Every Day I’m Hustling, Or: What To Do For Earth Day?
Environmental Voter Project’s Election Engagement Is The Best Way To Celebrate The Day
What to do for Earth Day? For me, the answer is obvious: send 2,000 text messages. That is neither as difficult nor as ridiculous as it sounds. I do it most days, actually. For the last several weeks I have been volunteering with the Environmental Voter Project, to me one of the most interesting and …
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Do the Poor Undervalue the Environment?
The Emerging Sub-Field of “Envirodevonomics” Seeks to Find Out
It’s hardly news that environmental quality in the Global South is often disastrous. Even middle income countries such as China and India face enormous pollution problems and destruction of ecosystems. But why? Do people in the Global South not care? Or is something else going on? A new paper in the Journal of Economic Literature …
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Can Behavioral Economics Be Saved?
Statistical Manipulation Has Led To Embarrassing Results, But the Field Is Working Hard to Maintain Integrity
You might think that’s a funny question, because it is all the rage now in academia. Last month’s Harvard Law Review featured an article by Ryan Bubb & Richard Pildes arguing that behavioral economics does not go far enough. But an article in this month’s Pacific Standard by Jerry Adler reveals a growing problem with …
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The Talmud and the Endowment Effect
The endowment effect is one of the most important aspects of behavioral economics. It postulates that losing something is worse than gaining something is good. One can easily see it applied to various aspects of property law: it is worse to lose a piece of property that you think is yours than to gain a …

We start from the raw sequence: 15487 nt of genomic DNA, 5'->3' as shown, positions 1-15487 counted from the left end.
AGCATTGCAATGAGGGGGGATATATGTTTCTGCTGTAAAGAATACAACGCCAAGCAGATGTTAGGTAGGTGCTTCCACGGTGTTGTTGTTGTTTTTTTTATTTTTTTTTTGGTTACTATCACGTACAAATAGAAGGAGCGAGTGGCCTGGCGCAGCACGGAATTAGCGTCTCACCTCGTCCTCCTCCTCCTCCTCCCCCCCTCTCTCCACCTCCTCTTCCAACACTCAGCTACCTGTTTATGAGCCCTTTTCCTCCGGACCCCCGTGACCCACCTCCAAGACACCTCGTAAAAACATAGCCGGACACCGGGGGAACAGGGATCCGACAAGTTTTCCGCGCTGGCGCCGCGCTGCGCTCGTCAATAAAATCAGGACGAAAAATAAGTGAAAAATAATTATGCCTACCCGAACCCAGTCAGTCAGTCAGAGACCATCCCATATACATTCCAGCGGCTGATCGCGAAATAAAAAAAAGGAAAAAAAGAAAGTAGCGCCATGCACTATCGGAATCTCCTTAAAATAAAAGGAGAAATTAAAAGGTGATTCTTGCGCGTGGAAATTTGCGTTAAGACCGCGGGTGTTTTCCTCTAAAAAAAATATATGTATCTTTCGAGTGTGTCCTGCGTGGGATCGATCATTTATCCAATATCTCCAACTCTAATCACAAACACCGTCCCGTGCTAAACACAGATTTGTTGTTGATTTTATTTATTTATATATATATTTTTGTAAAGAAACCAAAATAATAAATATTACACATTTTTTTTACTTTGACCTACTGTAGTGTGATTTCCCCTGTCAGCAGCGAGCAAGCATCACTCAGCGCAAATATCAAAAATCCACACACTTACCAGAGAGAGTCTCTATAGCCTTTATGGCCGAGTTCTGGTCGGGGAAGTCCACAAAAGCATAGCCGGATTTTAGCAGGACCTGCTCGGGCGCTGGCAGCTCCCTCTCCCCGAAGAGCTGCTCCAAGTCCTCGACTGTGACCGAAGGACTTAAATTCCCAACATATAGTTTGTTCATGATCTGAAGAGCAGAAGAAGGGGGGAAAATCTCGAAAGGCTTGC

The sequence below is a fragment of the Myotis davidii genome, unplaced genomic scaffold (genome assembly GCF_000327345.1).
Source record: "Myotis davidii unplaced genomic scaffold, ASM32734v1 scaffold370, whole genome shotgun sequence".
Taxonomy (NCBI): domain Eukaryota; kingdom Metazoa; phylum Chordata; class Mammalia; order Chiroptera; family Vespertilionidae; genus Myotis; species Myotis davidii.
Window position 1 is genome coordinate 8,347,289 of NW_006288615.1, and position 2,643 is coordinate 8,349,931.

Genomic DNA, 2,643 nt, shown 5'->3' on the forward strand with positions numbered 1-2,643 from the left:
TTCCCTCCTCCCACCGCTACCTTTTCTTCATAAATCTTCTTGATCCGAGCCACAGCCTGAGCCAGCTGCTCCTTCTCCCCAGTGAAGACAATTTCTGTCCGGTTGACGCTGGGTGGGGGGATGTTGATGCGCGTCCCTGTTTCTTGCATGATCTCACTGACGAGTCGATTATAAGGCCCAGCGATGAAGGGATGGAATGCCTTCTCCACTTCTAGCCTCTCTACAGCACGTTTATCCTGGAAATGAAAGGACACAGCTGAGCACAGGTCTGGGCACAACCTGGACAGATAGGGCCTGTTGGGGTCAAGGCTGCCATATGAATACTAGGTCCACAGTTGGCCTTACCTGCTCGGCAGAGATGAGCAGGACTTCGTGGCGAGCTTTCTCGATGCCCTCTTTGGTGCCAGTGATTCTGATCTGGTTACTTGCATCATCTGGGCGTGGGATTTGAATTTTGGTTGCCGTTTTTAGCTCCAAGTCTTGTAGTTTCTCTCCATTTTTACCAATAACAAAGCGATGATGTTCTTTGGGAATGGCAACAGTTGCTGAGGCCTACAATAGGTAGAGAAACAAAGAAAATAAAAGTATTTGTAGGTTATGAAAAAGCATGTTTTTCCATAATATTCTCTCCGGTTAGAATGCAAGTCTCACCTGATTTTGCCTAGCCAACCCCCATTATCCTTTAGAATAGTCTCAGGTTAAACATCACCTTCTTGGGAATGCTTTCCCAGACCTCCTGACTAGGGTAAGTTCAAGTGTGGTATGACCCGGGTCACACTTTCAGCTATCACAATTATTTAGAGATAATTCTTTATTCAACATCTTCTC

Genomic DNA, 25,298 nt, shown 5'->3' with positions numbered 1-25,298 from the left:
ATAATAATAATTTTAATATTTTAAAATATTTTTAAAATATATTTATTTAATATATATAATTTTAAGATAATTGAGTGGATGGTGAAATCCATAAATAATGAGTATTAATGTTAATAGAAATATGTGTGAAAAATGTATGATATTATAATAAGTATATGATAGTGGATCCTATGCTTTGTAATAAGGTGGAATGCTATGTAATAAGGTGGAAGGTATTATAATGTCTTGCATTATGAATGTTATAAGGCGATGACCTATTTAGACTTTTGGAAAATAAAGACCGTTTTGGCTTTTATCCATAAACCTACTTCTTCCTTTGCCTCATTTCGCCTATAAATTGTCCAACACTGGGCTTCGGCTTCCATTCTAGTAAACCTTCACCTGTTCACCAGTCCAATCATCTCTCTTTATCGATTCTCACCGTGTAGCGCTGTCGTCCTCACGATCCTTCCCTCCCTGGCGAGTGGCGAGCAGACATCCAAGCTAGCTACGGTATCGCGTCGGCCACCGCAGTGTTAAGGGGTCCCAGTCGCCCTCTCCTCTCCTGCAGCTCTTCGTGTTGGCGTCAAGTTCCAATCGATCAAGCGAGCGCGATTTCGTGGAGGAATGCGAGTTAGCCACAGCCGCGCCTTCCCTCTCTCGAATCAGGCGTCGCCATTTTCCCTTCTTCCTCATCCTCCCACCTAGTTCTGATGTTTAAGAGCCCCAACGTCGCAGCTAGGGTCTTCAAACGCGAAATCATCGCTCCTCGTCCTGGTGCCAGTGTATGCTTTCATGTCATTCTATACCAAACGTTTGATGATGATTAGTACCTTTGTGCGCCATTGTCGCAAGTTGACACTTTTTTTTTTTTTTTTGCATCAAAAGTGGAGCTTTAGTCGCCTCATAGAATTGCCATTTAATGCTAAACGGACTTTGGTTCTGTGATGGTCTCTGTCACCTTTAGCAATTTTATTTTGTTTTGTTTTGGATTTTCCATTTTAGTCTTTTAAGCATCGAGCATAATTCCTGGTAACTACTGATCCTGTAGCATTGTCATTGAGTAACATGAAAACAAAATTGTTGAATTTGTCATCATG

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Mayor Bloomberg and the Granny State, or: When is a Soda Ban Not a Ban?
Yes, that’s right: granny state, not — as conservatives are wont to call it — the nanny state. Dan’s thoughtful post the other day suggested but did not spell out an important theoretical implication of New York City’s prohibition on large servings of sugared soft drinks: it represents an almost-classic form of the “nudge,” the …
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Why Did Mono Lake Become a Cause Celebre?
Why did saving Mono Lake become such a potent political issue during the late 1970’s and early 1980’s? For a book I am currently writing on the case, that is a critical question. After all, hundreds of groups — hundreds of environmental groups — seek media oxygen for their cases all the time. Both nationwide …
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Using Disclosure as a Smokescreen: How Behavioral Economics Can Deflect Regulation
A key figure in behavioral economics recently issued a warning about over-reliance on its findings. In a NY Times op. ed, Dr. George Lowenstein raised questions about some uses of behavioral economics by government policymakers: As policymakers use it to devise programs, it’s becoming clear that behavioral economics is being asked to solve problems it …
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Nudging Smart Growth
There are lots of problems with Sunstein and Thaler’s book Nudge, but its central premise has potentially powerful applications to a host of problems. Sunstein and Thaler posit that in many policy areas, “choice architects” can help people make better choices without impairing their actual ability to make that choice — a philosophy that they call …
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Cass Sunstein Has Lost His Mind
I’m in the middle of reading Sunstein and Thaler’s Nudge: Improving Decisions About Health, Wealth and Happiness, and a lot of it is illuminating, if somewhat predictable for those who have followed behavioral economics over the last few years. But so far, by far the worst chapter has been the one on the environment, which …
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